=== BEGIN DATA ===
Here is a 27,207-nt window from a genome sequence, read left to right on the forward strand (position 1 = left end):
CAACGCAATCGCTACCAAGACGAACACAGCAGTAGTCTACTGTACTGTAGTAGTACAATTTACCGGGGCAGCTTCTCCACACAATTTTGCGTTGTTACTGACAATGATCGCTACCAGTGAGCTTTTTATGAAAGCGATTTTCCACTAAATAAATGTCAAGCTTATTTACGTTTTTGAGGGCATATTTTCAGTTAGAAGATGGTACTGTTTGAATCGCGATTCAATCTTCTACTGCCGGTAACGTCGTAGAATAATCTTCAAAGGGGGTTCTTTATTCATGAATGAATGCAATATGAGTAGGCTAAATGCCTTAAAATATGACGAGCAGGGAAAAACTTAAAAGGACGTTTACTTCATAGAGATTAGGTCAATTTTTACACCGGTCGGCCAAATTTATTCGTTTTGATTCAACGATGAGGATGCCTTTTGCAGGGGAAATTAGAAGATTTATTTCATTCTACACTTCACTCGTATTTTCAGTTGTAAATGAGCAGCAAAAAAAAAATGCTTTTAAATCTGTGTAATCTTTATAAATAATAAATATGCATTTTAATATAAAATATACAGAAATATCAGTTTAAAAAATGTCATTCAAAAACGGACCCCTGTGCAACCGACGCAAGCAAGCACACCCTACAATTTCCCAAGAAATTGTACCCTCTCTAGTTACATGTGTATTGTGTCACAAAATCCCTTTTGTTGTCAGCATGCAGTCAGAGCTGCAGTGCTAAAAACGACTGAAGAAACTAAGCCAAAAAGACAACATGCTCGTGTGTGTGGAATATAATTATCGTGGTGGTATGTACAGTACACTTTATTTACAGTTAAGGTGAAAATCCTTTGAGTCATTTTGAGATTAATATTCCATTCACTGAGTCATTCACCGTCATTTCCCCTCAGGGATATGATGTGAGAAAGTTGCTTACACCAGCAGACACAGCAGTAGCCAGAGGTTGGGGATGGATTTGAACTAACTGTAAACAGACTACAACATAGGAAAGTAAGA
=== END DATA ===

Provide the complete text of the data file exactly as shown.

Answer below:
Here is a 27,207-nt window from a genome sequence, read left to right on the forward strand (position 1 = left end):
CAACGCAATCGCTACCAAGACGAACACAGCAGTAGTCTACTGTACTGTAGTAGTACAATTTACCGGGGCAGCTTCTCCACACAATTTTGCGTTGTTACTGACAATGATCGCTACCAGTGAGCTTTTTATGAAAGCGATTTTCCACTAAATAAATGTCAAGCTTATTTACGTTTTTGAGGGCATATTTTCAGTTAGAAGATGGTACTGTTTGAATCGCGATTCAATCTTCTACTGCCGGTAACGTCGTAGAATAATCTTCAAAGGGGGTTCTTTATTCATGAATGAATGCAATATGAGTAGGCTAAATGCCTTAAAATATGACGAGCAGGGAAAAACTTAAAAGGACGTTTACTTCATAGAGATTAGGTCAATTTTTACACCGGTCGGCCAAATTTATTCGTTTTGATTCAACGATGAGGATGCCTTTTGCAGGGGAAATTAGAAGATTTATTTCATTCTACACTTCACTCGTATTTTCAGTTGTAAATGAGCAGCAAAAAAAAAATGCTTTTAAATCTGTGTAATCTTTATAAATAATAAATATGCATTTTAATATAAAATATACAGAAATATCAGTTTAAAAAATGTCATTCAAAAACGGACCCCTGTGCAACCGACGCAAGCAAGCACACCCTACAATTTCCCAAGAAATTGTACCCTCTCTAGTTACATGTGTATTGTGTCACAAAATCCCTTTTGTTGTCAGCATGCAGTCAGAGCTGCAGTGCTAAAAACGACTGAAGAAACTAAGCCAAAAAGACAACATGCTCGTGTGTGTGGAATATAATTATCGTGGTGGTATGTACAGTACACTTTATTTACAGTTAAGGTGAAAATCCTTTGAGTCATTTTGAGATTAATATTCCATTCACTGAGTCATTCACCGTCATTTCCCCTCAGGGATATGATGTGAGAAAGTTGCTTACACCAGCAGACACAGCAGTAGCCAGAGGTTGGGGATGGATTTGAACTAACTGTAAACAGACTACAACATAGGAAAGTAAGA